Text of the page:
The OECD approach privileges headquarter countries. This means that if a French multinational shifts profits out of Brazil to benefit from Bermuda’s 0 per cent tax rate, it would be France that could “top up” the taxes on that profit to 15 per cent. As most of the largest multinationals are headquartered in OECD countries, the majority of the benefits would go to them. G7 members, with 10 per cent of the world’s population, stand to receive more than 60 per cent of the additional revenues.
The alternative proposed by the Tax Justice Network, the Minimum Effective Tax Rate (METR), would allocate undertaxed profits according to the location of the multinationals’ real activities. They would be taxed at the national headline rate, rather than at the agreed global minimum, to avoid incentivising profit shifting. A 15 per cent rate would raise as much as $460bn in additional revenues. For major G20 members outside the G7, the difference is stark. At a rate of 15 per cent, India could gain $13bn rather than $4bn; and China $72bn rather than $32bn. Additional revenues would double or even triple for countries such as Brazil and South Africa.
Like China, many countries worry that the benefits of reduced tax abuse could offset their ability to offer companies incentives to locate real activity. This is unlikely if the OECD insists on privileging headquarter countries. Other states, such as the UK, want to protect “their” multinationals — but competing for loopholes would erode the benefits to be had from co-operation.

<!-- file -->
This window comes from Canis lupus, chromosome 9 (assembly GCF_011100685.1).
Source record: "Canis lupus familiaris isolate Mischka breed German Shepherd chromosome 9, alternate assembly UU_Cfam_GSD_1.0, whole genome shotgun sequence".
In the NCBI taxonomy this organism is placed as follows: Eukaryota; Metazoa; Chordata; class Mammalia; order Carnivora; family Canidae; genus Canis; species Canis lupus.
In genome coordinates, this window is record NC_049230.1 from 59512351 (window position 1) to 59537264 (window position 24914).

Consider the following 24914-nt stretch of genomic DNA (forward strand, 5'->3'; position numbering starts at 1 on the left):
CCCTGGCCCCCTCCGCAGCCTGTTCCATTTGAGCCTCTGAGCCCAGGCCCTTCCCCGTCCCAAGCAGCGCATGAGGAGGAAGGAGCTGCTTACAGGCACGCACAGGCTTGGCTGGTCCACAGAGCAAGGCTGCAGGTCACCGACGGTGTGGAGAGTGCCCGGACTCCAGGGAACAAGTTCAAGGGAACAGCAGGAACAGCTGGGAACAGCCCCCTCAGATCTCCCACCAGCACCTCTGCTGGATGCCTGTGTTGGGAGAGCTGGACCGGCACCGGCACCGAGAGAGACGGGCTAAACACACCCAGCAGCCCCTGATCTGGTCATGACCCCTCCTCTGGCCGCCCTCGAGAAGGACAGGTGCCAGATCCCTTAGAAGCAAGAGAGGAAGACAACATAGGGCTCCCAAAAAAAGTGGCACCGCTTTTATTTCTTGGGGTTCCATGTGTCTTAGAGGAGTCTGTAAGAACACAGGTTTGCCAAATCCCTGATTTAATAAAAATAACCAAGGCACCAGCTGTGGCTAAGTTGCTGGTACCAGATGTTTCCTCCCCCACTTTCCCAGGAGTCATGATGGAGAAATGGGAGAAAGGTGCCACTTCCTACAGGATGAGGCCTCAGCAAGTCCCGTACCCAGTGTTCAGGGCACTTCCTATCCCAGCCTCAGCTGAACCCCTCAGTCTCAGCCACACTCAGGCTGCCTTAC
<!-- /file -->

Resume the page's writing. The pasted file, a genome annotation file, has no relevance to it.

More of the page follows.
The global minimum tax poses a serious threat to the business model of many jurisdictions — such as Ireland, with its average effective tax rate for US multinationals of just 2 per cent. But the model is antisocial and unsustainable.
There is a grand bargain to be struck. Fundamentally, the reforms are about renewing fiscal sovereignty through greater co-operation. That requires global inclusion and transparency of negotiations, suggesting that future tax reforms should take place under UN auspices. In the meantime, G20 members have the opportunity to improve upon the one-sided deal proposed by a group of rich countries, and set the basis for a better deal that can stick.